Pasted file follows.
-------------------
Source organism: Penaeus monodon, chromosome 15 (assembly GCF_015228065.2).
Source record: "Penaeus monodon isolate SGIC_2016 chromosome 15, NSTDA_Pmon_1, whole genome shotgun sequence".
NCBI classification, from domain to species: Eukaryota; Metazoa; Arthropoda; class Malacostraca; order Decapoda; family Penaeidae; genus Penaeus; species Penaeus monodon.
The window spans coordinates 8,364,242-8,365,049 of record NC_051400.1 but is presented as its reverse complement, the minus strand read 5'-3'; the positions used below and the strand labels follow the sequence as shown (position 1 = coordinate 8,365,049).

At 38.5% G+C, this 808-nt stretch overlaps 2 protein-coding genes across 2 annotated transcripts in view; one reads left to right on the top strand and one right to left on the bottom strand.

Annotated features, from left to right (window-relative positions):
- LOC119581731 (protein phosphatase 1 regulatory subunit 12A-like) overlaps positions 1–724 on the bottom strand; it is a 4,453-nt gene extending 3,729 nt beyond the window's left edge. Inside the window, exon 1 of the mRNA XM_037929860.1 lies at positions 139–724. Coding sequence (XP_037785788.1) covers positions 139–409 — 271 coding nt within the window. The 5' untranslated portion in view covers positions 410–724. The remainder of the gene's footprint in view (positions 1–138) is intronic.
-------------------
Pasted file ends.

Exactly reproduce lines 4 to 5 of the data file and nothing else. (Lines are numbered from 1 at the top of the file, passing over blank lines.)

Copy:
The window spans coordinates 8,364,242-8,365,049 of record NC_051400.1 but is presented as its reverse complement, the minus strand read 5'-3'; the positions used below and the strand labels follow the sequence as shown (position 1 = coordinate 8,365,049).

At 38.5% G+C, this 808-nt stretch overlaps 2 protein-coding genes across 2 annotated transcripts in view; one reads left to right on the top strand and one right to left on the bottom strand.